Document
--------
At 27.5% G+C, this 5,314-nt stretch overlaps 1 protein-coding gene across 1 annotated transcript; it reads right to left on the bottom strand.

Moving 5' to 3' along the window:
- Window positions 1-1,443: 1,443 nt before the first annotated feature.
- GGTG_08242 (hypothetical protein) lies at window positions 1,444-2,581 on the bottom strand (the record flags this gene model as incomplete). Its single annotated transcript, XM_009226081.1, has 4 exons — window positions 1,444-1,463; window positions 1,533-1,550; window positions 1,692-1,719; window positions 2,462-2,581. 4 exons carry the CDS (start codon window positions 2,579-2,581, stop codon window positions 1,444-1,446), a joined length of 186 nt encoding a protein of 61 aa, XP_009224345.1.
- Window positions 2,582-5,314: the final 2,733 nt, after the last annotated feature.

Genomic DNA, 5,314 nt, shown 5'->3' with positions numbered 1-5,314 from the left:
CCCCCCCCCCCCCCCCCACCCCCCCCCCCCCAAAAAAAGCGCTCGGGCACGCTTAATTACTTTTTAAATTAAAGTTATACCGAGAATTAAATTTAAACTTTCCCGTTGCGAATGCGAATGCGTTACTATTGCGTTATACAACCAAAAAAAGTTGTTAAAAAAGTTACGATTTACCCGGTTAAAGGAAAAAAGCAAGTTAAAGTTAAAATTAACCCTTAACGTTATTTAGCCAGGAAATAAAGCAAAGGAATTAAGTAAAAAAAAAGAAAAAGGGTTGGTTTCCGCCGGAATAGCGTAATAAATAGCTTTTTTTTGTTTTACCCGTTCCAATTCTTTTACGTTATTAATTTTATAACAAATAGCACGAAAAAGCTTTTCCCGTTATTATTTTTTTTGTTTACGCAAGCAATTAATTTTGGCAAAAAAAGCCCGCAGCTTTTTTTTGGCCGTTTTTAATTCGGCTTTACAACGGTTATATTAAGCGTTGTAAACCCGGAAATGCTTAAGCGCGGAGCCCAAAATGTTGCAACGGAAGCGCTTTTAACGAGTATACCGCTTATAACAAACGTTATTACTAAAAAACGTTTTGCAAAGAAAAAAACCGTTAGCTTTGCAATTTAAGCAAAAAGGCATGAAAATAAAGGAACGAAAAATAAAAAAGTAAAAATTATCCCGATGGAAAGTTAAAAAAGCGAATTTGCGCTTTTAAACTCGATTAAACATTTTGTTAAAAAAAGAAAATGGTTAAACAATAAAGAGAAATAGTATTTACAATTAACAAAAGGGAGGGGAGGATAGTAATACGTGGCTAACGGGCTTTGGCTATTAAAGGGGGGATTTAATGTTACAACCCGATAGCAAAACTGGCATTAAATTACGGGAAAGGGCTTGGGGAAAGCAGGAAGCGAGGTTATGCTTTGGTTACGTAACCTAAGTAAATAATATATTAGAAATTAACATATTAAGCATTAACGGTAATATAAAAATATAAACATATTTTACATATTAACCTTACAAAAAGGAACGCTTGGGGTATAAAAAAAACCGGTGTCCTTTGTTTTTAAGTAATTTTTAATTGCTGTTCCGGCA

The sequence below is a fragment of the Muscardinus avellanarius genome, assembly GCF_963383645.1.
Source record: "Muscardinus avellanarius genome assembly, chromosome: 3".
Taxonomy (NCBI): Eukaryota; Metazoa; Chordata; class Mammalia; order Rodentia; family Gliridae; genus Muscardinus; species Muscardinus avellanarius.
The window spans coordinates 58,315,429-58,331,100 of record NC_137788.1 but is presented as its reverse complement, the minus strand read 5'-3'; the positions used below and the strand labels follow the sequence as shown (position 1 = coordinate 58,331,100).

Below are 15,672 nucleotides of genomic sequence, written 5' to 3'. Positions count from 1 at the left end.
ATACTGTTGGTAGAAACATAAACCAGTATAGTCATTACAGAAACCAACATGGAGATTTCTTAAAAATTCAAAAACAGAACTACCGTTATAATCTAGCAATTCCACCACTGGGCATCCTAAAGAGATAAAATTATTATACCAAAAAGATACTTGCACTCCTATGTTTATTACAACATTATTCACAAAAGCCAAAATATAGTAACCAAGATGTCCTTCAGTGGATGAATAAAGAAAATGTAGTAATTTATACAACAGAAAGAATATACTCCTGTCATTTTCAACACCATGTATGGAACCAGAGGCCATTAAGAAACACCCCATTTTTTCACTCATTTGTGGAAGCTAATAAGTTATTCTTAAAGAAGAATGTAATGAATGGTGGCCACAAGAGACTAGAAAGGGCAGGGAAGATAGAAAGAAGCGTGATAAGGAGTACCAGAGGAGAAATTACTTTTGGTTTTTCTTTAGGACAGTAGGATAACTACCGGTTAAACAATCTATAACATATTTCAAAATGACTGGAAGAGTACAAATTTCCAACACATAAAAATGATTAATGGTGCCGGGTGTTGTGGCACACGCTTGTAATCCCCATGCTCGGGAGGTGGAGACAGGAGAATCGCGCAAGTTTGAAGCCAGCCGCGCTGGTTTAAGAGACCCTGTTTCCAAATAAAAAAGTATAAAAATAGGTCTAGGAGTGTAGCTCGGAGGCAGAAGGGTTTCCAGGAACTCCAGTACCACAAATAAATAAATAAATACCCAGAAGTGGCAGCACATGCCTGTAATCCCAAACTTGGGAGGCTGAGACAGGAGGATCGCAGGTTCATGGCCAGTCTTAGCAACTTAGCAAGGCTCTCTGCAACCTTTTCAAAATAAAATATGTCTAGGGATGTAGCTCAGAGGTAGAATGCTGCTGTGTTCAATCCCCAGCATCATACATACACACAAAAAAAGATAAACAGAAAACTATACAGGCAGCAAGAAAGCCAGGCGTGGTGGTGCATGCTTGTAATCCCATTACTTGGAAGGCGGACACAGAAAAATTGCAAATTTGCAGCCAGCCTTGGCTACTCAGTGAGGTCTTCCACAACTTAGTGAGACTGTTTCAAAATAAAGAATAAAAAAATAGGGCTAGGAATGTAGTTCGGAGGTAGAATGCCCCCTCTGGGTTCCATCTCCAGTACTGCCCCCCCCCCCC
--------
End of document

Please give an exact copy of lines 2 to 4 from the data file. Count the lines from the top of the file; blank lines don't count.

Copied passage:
Moving 5' to 3' along the window:
- Window positions 1-1,443: 1,443 nt before the first annotated feature.
- GGTG_08242 (hypothetical protein) lies at window positions 1,444-2,581 on the bottom strand (the record flags this gene model as incomplete). Its single annotated transcript, XM_009226081.1, has 4 exons — window positions 1,444-1,463; window positions 1,533-1,550; window positions 1,692-1,719; window positions 2,462-2,581. 4 exons carry the CDS (start codon window positions 2,579-2,581, stop codon window positions 1,444-1,446), a joined length of 186 nt encoding a protein of 61 aa, XP_009224345.1.